But what if they came from Haiti?

Derrick Z. Jackson

January 14, 1992|By Derrick Z. Jackson

ON DEC. 3, German Pompa, a Cubana Airlines pilot, stole a helicopter, picked up his wife and 32 other relatives and friends in a field near Havana and then took off for Miami. To avoid Cuban radar, they flew only 6 to 30 feet above the water. At the end of the 200-mile escape, Pompa kissed the ground.

"Now we can begin to live," said Maria de la Caridad Carrazana, Pompa's wife. "In Cuba, there's no freedom. There's nothing."

The Pompa-Carrazana family has added a daring chapter to how immigrants who seek our shores can get here. At the same time, their status as heroes, the kisses of relatives and the figurative hugs from immigration officials are being denied to families just as courageous as they.

What if the helicopter came from Haiti?

As Pompa and his 33 passengers fled Cuba, 6,000 to 7,000 Haitians languished at a U.S. base at Guantanamo, Cuba. They had neither copters nor submarines. They had boats that could sink at any moment. They fled a nation that is soaked in the blood of the overthrow of a democratic government.

Haitian-American broadcasters wait in vain to boast that their refugees have made fools of the new regime. President Bush puts these refugees behind barbed wire and wants to send most of them back to Haiti.

Pompa was welcomed here, even though he claimed no physical danger in Cuba. Bush's minions say Haitians are unwelcome, even though many claim the fear of repression. The Bush administration says Haitians come here because of low wages and not because they fear violence.

All this means that Bush, the same president who whipped up fears at home of black people taking jobs from white people by shouting "quota," now has a perverse quota for black folks abroad. Haitians have not yet died in big enough numbers for the White House to light up "tilt" and to stop saying these human beings in raggedy clothes are liars.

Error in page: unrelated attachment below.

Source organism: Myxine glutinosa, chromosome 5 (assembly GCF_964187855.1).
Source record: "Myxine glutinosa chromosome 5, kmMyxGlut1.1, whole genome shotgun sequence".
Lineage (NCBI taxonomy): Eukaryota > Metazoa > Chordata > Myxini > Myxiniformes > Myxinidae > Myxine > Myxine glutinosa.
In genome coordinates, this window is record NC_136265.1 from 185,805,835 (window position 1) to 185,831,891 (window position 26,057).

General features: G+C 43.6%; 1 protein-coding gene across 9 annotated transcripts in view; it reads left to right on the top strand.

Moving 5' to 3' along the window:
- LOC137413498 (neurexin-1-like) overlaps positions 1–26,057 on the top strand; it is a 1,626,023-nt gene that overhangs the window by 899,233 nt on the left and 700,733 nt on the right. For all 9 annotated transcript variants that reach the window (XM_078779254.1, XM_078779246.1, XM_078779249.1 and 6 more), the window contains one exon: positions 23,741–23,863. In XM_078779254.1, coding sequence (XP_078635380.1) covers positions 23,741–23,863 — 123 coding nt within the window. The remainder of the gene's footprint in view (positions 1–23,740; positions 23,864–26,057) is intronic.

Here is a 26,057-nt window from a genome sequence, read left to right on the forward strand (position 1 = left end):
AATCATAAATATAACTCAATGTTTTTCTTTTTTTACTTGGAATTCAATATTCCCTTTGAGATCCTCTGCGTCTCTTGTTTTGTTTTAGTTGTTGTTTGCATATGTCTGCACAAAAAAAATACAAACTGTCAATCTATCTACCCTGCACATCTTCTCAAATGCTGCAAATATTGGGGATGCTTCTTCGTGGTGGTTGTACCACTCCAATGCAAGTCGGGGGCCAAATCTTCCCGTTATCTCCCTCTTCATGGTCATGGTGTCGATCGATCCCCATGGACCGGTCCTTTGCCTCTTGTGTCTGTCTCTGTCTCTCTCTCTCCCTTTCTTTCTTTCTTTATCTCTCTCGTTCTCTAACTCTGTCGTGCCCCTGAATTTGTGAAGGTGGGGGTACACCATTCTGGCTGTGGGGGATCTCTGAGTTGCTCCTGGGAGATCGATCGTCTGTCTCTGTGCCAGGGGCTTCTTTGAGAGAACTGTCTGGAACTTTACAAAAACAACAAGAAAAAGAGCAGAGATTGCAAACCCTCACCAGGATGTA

In a recent report, Americas Watch, the National Coalition for Haitian Refugees and the Physicians for Human Rights said interviews in December with priests, doctors, nurses and local leaders in Haiti have led them to conclude that 1,000 people were killed in the first two weeks of the September coup that ousted Jean-Bertrand Aristide; 500 may have died since then.

The report cites intimidation, arrests, house burnings and torture of journalists by the military. It notes the arrests of at least six priests and nuns. It says peasants have told them that the military has ravaged or destroyed food stocks and livestock. Rural health clinics, hospitals and ambulances used to tend to people wounded by the military were shot at or burned.

A month ago, a man on radio called for the return of the Tonton Macoutes, the murderous men who enforced the Duvalier dictatorships. The man read 100 names and 150 organizations said to be Aristide allies. The man said, "Crush them, eat them, drink their blood."

For Cubans, Bush asks no questions. For Haitians, the Tonton Macoutes get the benefit of the doubt. The United States' passivity comes even as Haitian soldiers, instead of customs officials, made searches of Haitians who voluntarily returned home after being blocked from the United States. The soldiers said they looked for "everything" that was "compromising."

Bush does not view this as a compromising situation to return Haitians to. The president who welcomes anyone who hates Castro is waiting until the blood-drinking in Haiti claims enough lives to give him a political burp.

Derrick Z. Jackson is a Boston Globe columnist.

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